CHAMPAIGN — Mike Thomas is waving his wand. But there is nothing magical about hiring a new basketball coach. Downward trends are not easily reversed.
That's why I bite my tongue when people suggest that in two or three years, Illinois will be back on top.
If you think success is automatic, let me suggest one of two things: (1) To maintain your optimism, stop reading now or (2) get real and check Las Vegas for the odds. There's heavy money weighing in against.
As necessary as it was, firing Bruce Weber was hard. He's a good man. Now, locating someone who can improve on Weber's 210-101 record could be even harder. It's bad enough that Tom Izzo, Thad Matta, John Beilein, Bo Ryan, Matt Painter and Tom Crean have head starts, but this Illini squad will be gasping for air if/when Meyers Leonard turns pro. This unit could barely operate when he wasn't drawing double-teams.
What Illinois has returning is not upper-division talent. In this era of the three-point shot, this team just finished in a virtual dead heat with Penn State for last in the Big Ten in three-point shooting and three-point defense. Illinois gave up 69 more arc points on 55 fewer shots. Alone, those two facts make it nearly impossible to win. Couple that with erratic ball handling (Brandon Paul ran his turnovers to 109), and help is needed ... and it isn't yet coming.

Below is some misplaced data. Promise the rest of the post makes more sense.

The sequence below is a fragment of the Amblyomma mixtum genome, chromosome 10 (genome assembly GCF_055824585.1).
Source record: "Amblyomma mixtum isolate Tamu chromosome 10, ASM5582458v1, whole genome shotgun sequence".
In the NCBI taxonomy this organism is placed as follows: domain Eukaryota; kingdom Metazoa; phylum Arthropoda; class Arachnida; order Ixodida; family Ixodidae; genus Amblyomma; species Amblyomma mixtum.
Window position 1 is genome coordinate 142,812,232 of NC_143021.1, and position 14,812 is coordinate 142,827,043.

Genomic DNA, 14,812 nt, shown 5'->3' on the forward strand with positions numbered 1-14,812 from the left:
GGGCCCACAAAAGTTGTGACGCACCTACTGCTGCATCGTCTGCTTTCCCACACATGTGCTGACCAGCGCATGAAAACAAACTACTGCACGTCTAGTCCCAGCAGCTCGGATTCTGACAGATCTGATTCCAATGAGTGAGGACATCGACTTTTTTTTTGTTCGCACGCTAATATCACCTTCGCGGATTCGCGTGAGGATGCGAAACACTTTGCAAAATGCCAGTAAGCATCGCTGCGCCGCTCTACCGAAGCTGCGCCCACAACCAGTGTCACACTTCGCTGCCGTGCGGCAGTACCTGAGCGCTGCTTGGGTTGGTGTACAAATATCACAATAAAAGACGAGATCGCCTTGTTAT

The upcoming junior class, once so promising with Jereme Richmond, Crandall Head and Leonard, would be void if Joe Bertrand hadn't redshirted. Upcoming seniors Tyler Griffey, D.J. Richardson and Paul are best known for their struggles. After three years, we pretty much know what to expect.
So, it appears that much of the future responsibility will fall on the upcoming sophomores, who offered little this season to lift them out of the mystery class. And before you counter with their high school rankings, remember: We've seen them now.
Be careful what you wish for
I'm drawn to the words of analyst Seth Davis: "This is yet another example of just how misguided criticism of coaches can be. If fans aren't happy — at some point, most of them aren't — their reflexive reaction is to call for a coaching change. In the grand scheme of things, however, the coach is not nearly as fundamental to a program's success as many fans want to believe. All you have to do is look at Steve Alford's record before and after his Iowa tenure, not to mention Iowa's record before and after Alford coached there. It starts with unrealistic expectations ... and Alford was undercut by his then-athletic director, Bob Bowlsby, who refused to stand up to the message-board crowd in Alford's defense."
Alford wasn't fired at Iowa. But he was certainly pushed. His Hawkeyes were 61-67 in conference play with three NCAA teams in eight years, and the fans were up in arms. So Iowa went for the flavor of the day, Todd Lickliter, 131-61 at Butler with two Sweet 16 teams.